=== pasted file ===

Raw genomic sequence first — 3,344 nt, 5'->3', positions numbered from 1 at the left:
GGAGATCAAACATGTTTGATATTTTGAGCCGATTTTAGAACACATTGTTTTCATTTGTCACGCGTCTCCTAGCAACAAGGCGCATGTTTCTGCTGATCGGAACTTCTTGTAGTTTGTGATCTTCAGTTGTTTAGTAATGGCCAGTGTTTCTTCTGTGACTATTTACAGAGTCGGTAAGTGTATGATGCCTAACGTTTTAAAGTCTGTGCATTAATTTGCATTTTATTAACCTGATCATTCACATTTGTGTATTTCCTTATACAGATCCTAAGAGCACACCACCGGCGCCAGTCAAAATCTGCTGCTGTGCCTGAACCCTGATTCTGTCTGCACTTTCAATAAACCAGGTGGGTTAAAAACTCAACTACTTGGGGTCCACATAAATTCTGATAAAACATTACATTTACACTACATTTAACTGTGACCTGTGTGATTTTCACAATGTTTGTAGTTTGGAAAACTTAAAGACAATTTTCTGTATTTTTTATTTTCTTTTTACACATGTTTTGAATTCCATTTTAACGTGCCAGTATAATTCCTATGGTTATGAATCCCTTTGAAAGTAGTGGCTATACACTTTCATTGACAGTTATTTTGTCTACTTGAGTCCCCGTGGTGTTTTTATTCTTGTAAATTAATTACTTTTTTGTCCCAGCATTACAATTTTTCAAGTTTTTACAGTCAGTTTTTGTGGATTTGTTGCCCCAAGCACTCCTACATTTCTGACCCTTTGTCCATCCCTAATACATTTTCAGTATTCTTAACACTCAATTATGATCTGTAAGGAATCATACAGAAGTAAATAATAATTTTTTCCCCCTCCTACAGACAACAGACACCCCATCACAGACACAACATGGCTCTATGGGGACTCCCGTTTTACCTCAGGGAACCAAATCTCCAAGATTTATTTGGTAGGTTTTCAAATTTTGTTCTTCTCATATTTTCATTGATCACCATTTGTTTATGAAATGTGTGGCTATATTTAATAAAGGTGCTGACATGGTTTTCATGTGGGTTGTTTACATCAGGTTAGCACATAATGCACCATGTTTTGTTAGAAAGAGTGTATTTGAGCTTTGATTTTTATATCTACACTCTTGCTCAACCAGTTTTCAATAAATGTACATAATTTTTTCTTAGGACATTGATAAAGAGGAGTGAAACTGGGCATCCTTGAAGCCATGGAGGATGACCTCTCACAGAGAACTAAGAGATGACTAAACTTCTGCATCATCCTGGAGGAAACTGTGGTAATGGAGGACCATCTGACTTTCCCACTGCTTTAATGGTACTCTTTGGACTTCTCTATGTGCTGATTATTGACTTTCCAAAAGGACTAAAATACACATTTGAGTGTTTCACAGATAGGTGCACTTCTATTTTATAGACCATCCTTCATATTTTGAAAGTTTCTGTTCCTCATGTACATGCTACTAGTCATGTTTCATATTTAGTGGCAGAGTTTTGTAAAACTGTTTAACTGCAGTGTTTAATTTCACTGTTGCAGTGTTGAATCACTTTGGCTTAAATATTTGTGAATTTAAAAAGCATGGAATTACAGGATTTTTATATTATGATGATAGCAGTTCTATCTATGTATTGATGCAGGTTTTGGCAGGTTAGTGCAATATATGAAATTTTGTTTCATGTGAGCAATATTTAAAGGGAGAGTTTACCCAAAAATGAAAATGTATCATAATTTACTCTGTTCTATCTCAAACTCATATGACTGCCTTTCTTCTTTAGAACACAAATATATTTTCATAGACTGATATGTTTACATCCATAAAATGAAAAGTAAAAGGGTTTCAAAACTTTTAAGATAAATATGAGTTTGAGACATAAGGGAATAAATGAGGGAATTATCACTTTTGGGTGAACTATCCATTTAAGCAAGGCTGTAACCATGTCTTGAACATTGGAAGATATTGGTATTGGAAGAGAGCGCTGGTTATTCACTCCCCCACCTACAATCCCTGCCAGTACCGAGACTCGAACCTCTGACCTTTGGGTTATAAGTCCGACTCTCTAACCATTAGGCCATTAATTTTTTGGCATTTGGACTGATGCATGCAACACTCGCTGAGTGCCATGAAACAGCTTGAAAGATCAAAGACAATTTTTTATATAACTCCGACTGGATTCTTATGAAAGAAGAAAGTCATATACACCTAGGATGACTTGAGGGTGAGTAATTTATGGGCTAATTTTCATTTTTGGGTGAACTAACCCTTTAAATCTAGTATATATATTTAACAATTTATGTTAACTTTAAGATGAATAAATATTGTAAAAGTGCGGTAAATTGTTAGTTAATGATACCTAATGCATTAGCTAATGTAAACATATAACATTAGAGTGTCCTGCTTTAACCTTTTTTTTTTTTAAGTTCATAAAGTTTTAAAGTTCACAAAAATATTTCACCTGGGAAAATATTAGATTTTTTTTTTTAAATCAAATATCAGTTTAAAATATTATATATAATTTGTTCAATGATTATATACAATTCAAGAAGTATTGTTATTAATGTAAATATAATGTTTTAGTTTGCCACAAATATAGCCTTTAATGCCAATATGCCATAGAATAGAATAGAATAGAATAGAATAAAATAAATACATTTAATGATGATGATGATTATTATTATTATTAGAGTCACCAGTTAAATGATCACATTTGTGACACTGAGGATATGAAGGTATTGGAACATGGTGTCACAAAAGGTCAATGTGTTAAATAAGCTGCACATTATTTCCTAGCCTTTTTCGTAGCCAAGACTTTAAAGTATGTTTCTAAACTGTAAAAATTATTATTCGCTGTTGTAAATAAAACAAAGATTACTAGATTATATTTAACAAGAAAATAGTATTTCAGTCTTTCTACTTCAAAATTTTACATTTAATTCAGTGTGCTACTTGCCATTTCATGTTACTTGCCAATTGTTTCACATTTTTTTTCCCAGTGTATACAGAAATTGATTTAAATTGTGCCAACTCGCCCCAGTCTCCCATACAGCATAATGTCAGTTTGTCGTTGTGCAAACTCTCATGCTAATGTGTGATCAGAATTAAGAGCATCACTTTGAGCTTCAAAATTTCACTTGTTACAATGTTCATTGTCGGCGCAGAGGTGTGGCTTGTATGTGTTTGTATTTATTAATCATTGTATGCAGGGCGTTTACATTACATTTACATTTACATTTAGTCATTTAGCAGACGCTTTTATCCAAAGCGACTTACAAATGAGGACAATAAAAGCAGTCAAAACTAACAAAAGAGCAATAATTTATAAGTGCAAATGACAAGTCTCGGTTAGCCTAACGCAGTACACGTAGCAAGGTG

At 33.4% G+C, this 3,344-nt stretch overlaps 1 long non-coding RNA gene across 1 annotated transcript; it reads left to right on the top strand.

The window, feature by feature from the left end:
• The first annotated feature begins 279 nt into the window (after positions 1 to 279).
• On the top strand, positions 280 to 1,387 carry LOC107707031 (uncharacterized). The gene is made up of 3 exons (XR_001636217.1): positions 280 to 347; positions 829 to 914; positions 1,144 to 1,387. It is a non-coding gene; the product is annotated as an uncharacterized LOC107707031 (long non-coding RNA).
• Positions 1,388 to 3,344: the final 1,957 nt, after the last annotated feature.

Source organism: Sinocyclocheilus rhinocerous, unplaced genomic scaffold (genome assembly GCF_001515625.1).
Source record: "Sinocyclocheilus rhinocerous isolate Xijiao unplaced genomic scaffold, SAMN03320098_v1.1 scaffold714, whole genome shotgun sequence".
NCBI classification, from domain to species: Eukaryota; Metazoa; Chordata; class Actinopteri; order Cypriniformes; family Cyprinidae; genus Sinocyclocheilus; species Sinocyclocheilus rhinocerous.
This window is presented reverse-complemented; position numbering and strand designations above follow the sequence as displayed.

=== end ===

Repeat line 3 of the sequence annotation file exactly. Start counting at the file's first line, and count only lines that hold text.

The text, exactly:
At 33.4% G+C, this 3,344-nt stretch overlaps 1 long non-coding RNA gene across 1 annotated transcript; it reads left to right on the top strand.